Hundreds of the country’s premier high school track and field athletes have converged at the Thomas A. Robinson National Stadium for the Government Secondary Schools Sports Association (GSSSA) Championships, with more than just school pride on the brain.
Unlike the Bahamas Association of Independent Secondary Schools (BAISS) Championships, the GSSSA nationals focus on individual performances rather than group scores.
Athletes are competing with the hopes of qualifying to compete for The Bahamas at the upcoming CARIFTA Track and Field Championships in Curacao, set for March 30 – April 2.
CARIFTA qualifiers highlighted the first two days of competition. On Thursday, both of the athletes that secured CARIFTA spots came from Saint Augustine’s College (SAC), and both qualified in field events.
Chima Johnson recorded a season’s best leap of 14.55 meters (m) (47’ 9”) to win the under-17 boys long jump, while Doneisha Anderson qualified in the under-20 girls high jump, matching the qualifying height of 1.70m (5’ 7”).
On Friday, Adrian Curry (SAC) won the under-20 boys 100m in 10.60 seconds, dipping way below the qualifying mark of 10.70 seconds, however he previously qualified at the BAISS championships. And in the under-17 girls 100, Jaida Knowles (SAC) took gold in a qualifying time of 11.96 seconds.
More than 60 schools from around The Bahamas are competing in the high school nationals this weekend. The meet continues today at the national stadium, starting at 11 a.m.
Minister of Youth, Sports and Culture, Michael Pintard, congratulated the event’s participants for being invited to compete in the annual High School Nationals.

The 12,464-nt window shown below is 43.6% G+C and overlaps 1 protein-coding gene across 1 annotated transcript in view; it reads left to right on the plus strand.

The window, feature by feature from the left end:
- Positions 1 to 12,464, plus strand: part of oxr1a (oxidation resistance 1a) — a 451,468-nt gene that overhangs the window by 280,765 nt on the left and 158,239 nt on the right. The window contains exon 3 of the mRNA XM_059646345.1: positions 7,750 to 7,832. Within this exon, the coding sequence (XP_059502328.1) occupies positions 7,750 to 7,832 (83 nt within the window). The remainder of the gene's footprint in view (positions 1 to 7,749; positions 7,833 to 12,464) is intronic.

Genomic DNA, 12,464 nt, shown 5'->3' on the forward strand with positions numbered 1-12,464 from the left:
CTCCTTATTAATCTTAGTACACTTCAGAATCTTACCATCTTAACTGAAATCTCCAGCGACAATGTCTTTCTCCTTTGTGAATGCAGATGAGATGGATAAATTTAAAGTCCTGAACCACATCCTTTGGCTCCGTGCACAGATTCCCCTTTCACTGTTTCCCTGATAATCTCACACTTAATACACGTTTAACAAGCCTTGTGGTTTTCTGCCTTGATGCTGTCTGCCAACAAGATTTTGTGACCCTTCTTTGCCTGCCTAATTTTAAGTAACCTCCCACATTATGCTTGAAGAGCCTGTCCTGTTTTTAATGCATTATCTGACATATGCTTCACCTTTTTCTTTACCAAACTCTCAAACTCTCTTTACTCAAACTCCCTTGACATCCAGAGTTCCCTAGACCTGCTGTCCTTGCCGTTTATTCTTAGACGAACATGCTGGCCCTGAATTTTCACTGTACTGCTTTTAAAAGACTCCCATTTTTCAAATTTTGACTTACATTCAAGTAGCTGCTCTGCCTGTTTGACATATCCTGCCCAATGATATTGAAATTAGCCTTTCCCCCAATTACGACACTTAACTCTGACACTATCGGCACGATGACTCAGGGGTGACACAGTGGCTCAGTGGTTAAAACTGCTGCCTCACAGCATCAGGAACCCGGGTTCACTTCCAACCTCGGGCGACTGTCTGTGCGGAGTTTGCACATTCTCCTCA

Pintard was one of the keynote speakers of the meet’s opening ceremony, along with event organizer Mike Sands.
“I commend the discipline it takes to be a high school athlete and I also want you to make the most of this opportunity,” Pintard said to the junior athletes.
“I consider you guys to be the country’s next elite athletes. The next Buddy Hield’s, the next Shaunae Miller-Uibo, or even the next Steven Gardiner. Even those that won’t have the opportunity to be professional athletes will more than likely get a college education at a university. So, in that regard, we need to ensure that we have well balanced athletes, which means that the grades need to be intact. You can be as talented as you want to be, but if those grades aren’t intact, you will still find some difficulty getting to the next level. So, remain disciplined, refrain from doing things that could jeopardize your future and understand that everything you do now will affect your future in some way or another.”
Athletes who fail to qualify at nationals will have a final chance at the CARIFTA trials March 16-17. The Flow CARIFTA Games will be held over the Easter holiday weekend, March 30 to April 2, at the national stadium.